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Failed wheat may turn to cottonFailed wheat may turn to cotton

Vic Schoonover 1

May 6, 2009

3 Min Read

2009 WHEAT CROP LOSS will give farmers a chance to go to cotton as a replacement crop, but there are several factors to consider first, according to J.C. Banks, Oklahoma State University Extension state cotton specialist.

Farmers should check with the local Farm Services Agency office on rules for planting cotton behind failed wheat. These rules are complicated if insurance has been paid on the failed wheat.

"Be aware of herbicides used in wheat weed control for the past two years," he said. "Some products have a 25 month rotation back to a broadleaf plant like cotton. Soil pH is important since carryover of some products is influenced by pH. Information is on the product label. Soil analysis for herbicides is expensive and takes a long time. The best way to test for presence of a carryover herbicide is to plant cotton in a small area and observe it for injury symptoms.

"Most of the common wheat herbicides that carry over will not affect germination of the cotton, but will start to show up on the first true leaves above the cotyledon leaves. Cotton injury symptoms for most commonly used wheat herbicides are a light green or pea green leaf color in the terminal of the plant, with some pink or red showing up on the veins on the leaf."

Banks said chances of producing a good cotton crop are greatly enhanced if subsoil moisture is replenished.

"At this time," he said, "we have had a very dry fall and winter and both topsoil and subsoil moisture are extremely low. We need at least five or six inches of rainfall over a period of time to allow it to soak in instead of runoff. Planting on surface moisture alone is risky."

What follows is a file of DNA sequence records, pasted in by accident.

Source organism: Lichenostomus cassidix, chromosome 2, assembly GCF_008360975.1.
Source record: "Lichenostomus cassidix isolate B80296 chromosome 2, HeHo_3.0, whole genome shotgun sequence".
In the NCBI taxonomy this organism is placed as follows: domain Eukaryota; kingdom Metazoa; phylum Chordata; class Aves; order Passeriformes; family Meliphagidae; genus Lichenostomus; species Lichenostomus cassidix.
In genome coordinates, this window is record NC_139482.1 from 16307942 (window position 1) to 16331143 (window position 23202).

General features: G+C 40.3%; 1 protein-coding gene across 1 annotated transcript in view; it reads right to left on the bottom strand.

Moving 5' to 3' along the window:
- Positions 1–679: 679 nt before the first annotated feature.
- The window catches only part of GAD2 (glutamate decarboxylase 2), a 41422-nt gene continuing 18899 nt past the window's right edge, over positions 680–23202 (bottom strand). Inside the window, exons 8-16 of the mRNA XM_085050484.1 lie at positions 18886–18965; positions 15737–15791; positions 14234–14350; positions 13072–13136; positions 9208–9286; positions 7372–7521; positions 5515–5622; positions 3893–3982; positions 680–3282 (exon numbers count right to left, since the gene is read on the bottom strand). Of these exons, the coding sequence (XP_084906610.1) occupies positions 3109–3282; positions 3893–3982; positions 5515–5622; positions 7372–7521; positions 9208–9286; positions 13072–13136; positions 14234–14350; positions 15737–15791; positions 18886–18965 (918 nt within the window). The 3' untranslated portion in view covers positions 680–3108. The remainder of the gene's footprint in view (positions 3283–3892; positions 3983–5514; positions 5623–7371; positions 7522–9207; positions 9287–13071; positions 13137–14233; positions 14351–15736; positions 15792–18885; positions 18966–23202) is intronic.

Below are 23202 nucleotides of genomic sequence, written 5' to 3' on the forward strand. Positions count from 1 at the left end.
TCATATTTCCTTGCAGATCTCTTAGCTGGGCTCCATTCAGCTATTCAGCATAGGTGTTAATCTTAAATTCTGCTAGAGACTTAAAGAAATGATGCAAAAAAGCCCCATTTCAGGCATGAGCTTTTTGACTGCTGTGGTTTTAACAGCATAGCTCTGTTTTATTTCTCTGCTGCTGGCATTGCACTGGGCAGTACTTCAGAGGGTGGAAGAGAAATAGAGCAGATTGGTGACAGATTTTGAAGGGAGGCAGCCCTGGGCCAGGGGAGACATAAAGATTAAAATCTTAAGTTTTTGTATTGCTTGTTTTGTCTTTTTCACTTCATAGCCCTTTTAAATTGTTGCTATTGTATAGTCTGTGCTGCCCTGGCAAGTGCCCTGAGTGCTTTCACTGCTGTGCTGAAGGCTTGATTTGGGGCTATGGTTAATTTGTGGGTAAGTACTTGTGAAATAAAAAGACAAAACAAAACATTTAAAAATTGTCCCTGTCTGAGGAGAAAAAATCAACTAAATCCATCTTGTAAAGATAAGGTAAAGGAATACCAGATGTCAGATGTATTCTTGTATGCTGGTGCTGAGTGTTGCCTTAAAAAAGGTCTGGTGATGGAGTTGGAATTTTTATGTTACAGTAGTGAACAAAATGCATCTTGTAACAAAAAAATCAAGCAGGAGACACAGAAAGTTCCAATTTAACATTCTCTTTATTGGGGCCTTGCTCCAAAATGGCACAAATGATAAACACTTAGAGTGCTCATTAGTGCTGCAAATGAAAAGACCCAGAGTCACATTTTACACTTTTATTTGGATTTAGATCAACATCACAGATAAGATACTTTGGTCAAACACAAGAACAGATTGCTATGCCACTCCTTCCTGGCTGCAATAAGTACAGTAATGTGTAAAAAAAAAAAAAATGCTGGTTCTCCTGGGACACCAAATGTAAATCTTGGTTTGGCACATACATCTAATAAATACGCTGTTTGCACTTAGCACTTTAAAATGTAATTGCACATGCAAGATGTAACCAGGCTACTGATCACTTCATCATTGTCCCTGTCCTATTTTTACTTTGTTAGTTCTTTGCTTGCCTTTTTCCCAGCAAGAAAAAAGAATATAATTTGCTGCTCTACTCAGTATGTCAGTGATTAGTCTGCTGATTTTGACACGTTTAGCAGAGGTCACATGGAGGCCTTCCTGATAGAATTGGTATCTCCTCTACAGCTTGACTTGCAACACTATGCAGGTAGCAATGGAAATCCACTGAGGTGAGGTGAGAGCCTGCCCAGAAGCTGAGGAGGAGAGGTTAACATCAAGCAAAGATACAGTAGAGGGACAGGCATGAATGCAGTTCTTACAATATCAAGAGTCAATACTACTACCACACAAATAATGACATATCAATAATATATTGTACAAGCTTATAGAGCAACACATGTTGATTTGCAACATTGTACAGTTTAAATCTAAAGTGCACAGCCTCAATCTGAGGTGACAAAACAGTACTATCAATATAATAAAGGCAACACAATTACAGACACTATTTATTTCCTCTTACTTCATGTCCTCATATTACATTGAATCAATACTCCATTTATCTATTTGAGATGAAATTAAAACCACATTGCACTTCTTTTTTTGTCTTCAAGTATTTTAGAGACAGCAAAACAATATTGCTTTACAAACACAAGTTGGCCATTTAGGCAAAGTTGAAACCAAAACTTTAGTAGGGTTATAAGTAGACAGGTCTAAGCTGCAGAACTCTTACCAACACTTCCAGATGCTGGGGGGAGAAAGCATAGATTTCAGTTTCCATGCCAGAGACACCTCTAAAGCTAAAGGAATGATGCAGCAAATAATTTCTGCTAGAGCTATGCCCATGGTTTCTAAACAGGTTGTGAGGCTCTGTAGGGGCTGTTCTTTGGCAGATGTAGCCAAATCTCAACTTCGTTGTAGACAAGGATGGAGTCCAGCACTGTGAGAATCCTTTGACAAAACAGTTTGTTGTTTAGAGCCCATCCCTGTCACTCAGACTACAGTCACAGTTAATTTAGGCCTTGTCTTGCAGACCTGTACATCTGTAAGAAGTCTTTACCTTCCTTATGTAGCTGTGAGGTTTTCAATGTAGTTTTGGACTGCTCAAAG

If the wheat had ample fertilizer or if it was top dressed, more fertilizer for cotton likely will not be needed. If the wheat acreage has been well fertilized for several years, he said, there might be enough nitrogen available below the normal rooting area of the wheat to support cotton late in the season.

"Cotton has a tap root and will utilize deep nitrogen that is unavailable to wheat," he said. "It is better to soil test. A one bale per acre cotton crop will need about 60 pounds of actual nitrogen available. If the wheat has been well fertilized, phosphorus and potassium will probably be adequate."

To plant cotton behind failed wheat, Banks recommends a glyphosate herbicide to kill the wheat as soon as possible. In order to conserve soil moisture, he cautioned against chiseling or disking the ground to prepare the soil surface to plant cotton.

"This will dry out the soil to the depth of the plow layer," he said. "With our limited ground cover, the cotton planter likely will not need to be modified with no-till attachments. Either plant without disturbing the soil or use the front disks on the planter to clear out an area for the seedbed."

Roundup can provide weed control throughout the growing season on Roundup Ready Flex cotton, Banks said. If annual weeds and grasses are a problem, Prowl H20 can be tank mixed with the Roundup in the pre-emergence or the early post-emergence stage of the cotton, he said.

TALKIN' COTTON is produced by NTOK Cotton, a cotton industry partnership, which supports and encourages increased cotton production in the Rolling Plains of North Texas, Oklahoma and Kansas. For more information on the cotton scene, see okiecotton.org and ntokcotton.org. For questions or comments on Talkin' Cotton, contact [email protected]

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